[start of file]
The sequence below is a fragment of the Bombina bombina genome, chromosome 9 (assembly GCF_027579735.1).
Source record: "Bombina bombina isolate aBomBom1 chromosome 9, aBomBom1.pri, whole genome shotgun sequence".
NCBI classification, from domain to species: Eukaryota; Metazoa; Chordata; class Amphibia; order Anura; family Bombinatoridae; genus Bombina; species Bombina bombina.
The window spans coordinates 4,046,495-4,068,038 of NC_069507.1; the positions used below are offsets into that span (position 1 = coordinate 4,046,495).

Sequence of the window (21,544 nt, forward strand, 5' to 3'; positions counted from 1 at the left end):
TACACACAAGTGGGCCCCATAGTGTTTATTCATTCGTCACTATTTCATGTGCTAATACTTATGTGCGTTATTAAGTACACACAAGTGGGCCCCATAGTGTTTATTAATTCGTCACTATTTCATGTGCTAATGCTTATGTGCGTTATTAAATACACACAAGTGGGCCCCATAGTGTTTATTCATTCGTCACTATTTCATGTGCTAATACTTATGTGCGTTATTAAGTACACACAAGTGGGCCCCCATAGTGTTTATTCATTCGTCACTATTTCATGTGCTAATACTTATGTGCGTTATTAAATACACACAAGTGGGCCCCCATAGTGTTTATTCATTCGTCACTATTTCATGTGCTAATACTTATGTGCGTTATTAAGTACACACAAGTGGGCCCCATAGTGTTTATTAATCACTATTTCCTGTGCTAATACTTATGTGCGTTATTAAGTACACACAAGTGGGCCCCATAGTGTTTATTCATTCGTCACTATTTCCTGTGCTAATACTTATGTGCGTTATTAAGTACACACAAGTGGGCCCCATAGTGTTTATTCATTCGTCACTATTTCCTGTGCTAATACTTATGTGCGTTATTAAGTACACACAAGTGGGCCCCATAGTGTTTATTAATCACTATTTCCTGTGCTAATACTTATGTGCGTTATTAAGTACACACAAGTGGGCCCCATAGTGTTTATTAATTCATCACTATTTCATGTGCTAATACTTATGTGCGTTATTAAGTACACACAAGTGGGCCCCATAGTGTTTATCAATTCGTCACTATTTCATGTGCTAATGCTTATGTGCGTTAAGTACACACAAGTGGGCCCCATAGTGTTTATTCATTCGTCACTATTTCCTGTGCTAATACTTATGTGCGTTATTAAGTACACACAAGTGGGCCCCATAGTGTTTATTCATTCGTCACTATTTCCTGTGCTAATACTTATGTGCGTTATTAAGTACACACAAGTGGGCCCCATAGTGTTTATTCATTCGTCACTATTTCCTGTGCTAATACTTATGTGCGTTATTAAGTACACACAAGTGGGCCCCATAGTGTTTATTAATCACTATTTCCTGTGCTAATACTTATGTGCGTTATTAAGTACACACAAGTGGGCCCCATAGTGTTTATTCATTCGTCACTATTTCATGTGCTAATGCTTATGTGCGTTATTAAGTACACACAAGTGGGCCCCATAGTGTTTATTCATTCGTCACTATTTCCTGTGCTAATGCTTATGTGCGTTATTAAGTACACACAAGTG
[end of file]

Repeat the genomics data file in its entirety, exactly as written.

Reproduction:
The sequence below is a fragment of the Bombina bombina genome, chromosome 9 (assembly GCF_027579735.1).
Source record: "Bombina bombina isolate aBomBom1 chromosome 9, aBomBom1.pri, whole genome shotgun sequence".
NCBI classification, from domain to species: Eukaryota; Metazoa; Chordata; class Amphibia; order Anura; family Bombinatoridae; genus Bombina; species Bombina bombina.
The window spans coordinates 4,046,495-4,068,038 of NC_069507.1; the positions used below are offsets into that span (position 1 = coordinate 4,046,495).

Sequence of the window (21,544 nt, forward strand, 5' to 3'; positions counted from 1 at the left end):
TACACACAAGTGGGCCCCATAGTGTTTATTCATTCGTCACTATTTCATGTGCTAATACTTATGTGCGTTATTAAGTACACACAAGTGGGCCCCATAGTGTTTATTAATTCGTCACTATTTCATGTGCTAATGCTTATGTGCGTTATTAAATACACACAAGTGGGCCCCATAGTGTTTATTCATTCGTCACTATTTCATGTGCTAATACTTATGTGCGTTATTAAGTACACACAAGTGGGCCCCCATAGTGTTTATTCATTCGTCACTATTTCATGTGCTAATACTTATGTGCGTTATTAAATACACACAAGTGGGCCCCCATAGTGTTTATTCATTCGTCACTATTTCATGTGCTAATACTTATGTGCGTTATTAAGTACACACAAGTGGGCCCCATAGTGTTTATTAATCACTATTTCCTGTGCTAATACTTATGTGCGTTATTAAGTACACACAAGTGGGCCCCATAGTGTTTATTCATTCGTCACTATTTCCTGTGCTAATACTTATGTGCGTTATTAAGTACACACAAGTGGGCCCCATAGTGTTTATTCATTCGTCACTATTTCCTGTGCTAATACTTATGTGCGTTATTAAGTACACACAAGTGGGCCCCATAGTGTTTATTAATCACTATTTCCTGTGCTAATACTTATGTGCGTTATTAAGTACACACAAGTGGGCCCCATAGTGTTTATTAATTCATCACTATTTCATGTGCTAATACTTATGTGCGTTATTAAGTACACACAAGTGGGCCCCATAGTGTTTATCAATTCGTCACTATTTCATGTGCTAATGCTTATGTGCGTTAAGTACACACAAGTGGGCCCCATAGTGTTTATTCATTCGTCACTATTTCCTGTGCTAATACTTATGTGCGTTATTAAGTACACACAAGTGGGCCCCATAGTGTTTATTCATTCGTCACTATTTCCTGTGCTAATACTTATGTGCGTTATTAAGTACACACAAGTGGGCCCCATAGTGTTTATTCATTCGTCACTATTTCCTGTGCTAATACTTATGTGCGTTATTAAGTACACACAAGTGGGCCCCATAGTGTTTATTAATCACTATTTCCTGTGCTAATACTTATGTGCGTTATTAAGTACACACAAGTGGGCCCCATAGTGTTTATTCATTCGTCACTATTTCATGTGCTAATGCTTATGTGCGTTATTAAGTACACACAAGTGGGCCCCATAGTGTTTATTCATTCGTCACTATTTCCTGTGCTAATGCTTATGTGCGTTATTAAGTACACACAAGTG